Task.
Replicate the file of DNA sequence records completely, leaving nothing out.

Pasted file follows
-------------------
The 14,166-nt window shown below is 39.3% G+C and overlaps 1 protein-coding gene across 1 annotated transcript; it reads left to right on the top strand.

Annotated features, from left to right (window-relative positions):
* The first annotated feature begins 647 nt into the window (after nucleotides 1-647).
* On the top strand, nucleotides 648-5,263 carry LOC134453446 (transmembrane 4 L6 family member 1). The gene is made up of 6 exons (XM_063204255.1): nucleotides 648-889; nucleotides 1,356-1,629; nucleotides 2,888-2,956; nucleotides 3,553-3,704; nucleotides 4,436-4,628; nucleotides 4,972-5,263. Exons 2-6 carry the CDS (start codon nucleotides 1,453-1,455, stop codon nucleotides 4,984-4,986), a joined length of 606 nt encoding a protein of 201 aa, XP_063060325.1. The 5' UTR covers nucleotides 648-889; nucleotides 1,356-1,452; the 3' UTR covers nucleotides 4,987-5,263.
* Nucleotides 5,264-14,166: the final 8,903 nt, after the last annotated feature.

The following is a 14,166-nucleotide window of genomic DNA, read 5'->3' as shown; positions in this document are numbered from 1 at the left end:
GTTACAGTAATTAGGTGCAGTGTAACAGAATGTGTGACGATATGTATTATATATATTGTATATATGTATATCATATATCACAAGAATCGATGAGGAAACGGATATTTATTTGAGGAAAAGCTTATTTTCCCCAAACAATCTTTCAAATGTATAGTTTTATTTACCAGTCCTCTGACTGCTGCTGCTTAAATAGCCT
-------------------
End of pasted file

The 14,166-nt window shown below is 39.3% G+C and overlaps 1 protein-coding gene across 1 annotated transcript; it reads left to right on the top strand.

Annotated features, from left to right (window-relative positions):
* The first annotated feature begins 647 nt into the window (after nucleotides 1-647).
* On the top strand, nucleotides 648-5,263 carry LOC134453446 (transmembrane 4 L6 family member 1). The gene is made up of 6 exons (XM_063204255.1): nucleotides 648-889; nucleotides 1,356-1,629; nucleotides 2,888-2,956; nucleotides 3,553-3,704; nucleotides 4,436-4,628; nucleotides 4,972-5,263. Exons 2-6 carry the CDS (start codon nucleotides 1,453-1,455, stop codon nucleotides 4,984-4,986), a joined length of 606 nt encoding a protein of 201 aa, XP_063060325.1. The 5' UTR covers nucleotides 648-889; nucleotides 1,356-1,452; the 3' UTR covers nucleotides 4,987-5,263.
* Nucleotides 5,264-14,166: the final 8,903 nt, after the last annotated feature.

The following is a 14,166-nucleotide window of genomic DNA, read 5'->3' as shown; positions in this document are numbered from 1 at the left end:
GTTACAGTAATTAGGTGCAGTGTAACAGAATGTGTGACGATATGTATTATATATATTGTATATATGTATATCATATATCACAAGAATCGATGAGGAAACGGATATTTATTTGAGGAAAAGCTTATTTTCCCCAAACAATCTTTCAAATGTATAGTTTTATTTACCAGTCCTCTGACTGCTGCTGCTTAAATAGCCT